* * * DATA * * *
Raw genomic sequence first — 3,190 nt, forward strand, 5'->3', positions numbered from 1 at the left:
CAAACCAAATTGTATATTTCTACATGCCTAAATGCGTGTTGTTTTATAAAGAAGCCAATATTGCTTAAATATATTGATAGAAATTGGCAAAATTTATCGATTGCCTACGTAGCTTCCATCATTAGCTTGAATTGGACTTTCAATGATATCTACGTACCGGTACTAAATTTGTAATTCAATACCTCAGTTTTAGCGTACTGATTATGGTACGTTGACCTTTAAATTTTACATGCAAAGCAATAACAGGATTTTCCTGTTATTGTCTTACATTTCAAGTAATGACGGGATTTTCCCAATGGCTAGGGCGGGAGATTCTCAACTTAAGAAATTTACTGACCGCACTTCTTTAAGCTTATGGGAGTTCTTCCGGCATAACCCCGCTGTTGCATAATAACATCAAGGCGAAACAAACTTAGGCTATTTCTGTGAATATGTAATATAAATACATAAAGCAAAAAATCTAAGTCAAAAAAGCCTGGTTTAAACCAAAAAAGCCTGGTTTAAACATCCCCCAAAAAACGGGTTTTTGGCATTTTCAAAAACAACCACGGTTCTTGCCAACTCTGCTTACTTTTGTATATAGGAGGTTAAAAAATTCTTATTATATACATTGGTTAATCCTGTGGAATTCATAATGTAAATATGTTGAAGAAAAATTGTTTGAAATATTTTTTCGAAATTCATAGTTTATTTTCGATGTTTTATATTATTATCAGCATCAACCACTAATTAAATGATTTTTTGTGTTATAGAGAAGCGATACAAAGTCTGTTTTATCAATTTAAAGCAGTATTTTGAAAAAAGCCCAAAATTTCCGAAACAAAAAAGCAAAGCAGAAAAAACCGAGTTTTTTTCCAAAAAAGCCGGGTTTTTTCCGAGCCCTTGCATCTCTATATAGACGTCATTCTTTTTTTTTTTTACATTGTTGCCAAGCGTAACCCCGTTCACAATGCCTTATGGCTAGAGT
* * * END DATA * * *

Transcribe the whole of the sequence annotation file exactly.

Raw genomic sequence first — 3,190 nt, forward strand, 5'->3', positions numbered from 1 at the left:
CAAACCAAATTGTATATTTCTACATGCCTAAATGCGTGTTGTTTTATAAAGAAGCCAATATTGCTTAAATATATTGATAGAAATTGGCAAAATTTATCGATTGCCTACGTAGCTTCCATCATTAGCTTGAATTGGACTTTCAATGATATCTACGTACCGGTACTAAATTTGTAATTCAATACCTCAGTTTTAGCGTACTGATTATGGTACGTTGACCTTTAAATTTTACATGCAAAGCAATAACAGGATTTTCCTGTTATTGTCTTACATTTCAAGTAATGACGGGATTTTCCCAATGGCTAGGGCGGGAGATTCTCAACTTAAGAAATTTACTGACCGCACTTCTTTAAGCTTATGGGAGTTCTTCCGGCATAACCCCGCTGTTGCATAATAACATCAAGGCGAAACAAACTTAGGCTATTTCTGTGAATATGTAATATAAATACATAAAGCAAAAAATCTAAGTCAAAAAAGCCTGGTTTAAACCAAAAAAGCCTGGTTTAAACATCCCCCAAAAAACGGGTTTTTGGCATTTTCAAAAACAACCACGGTTCTTGCCAACTCTGCTTACTTTTGTATATAGGAGGTTAAAAAATTCTTATTATATACATTGGTTAATCCTGTGGAATTCATAATGTAAATATGTTGAAGAAAAATTGTTTGAAATATTTTTTCGAAATTCATAGTTTATTTTCGATGTTTTATATTATTATCAGCATCAACCACTAATTAAATGATTTTTTGTGTTATAGAGAAGCGATACAAAGTCTGTTTTATCAATTTAAAGCAGTATTTTGAAAAAAGCCCAAAATTTCCGAAACAAAAAAGCAAAGCAGAAAAAACCGAGTTTTTTTCCAAAAAAGCCGGGTTTTTTCCGAGCCCTTGCATCTCTATATAGACGTCATTCTTTTTTTTTTTTACATTGTTGCCAAGCGTAACCCCGTTCACAATGCCTTATGGCTAGAGT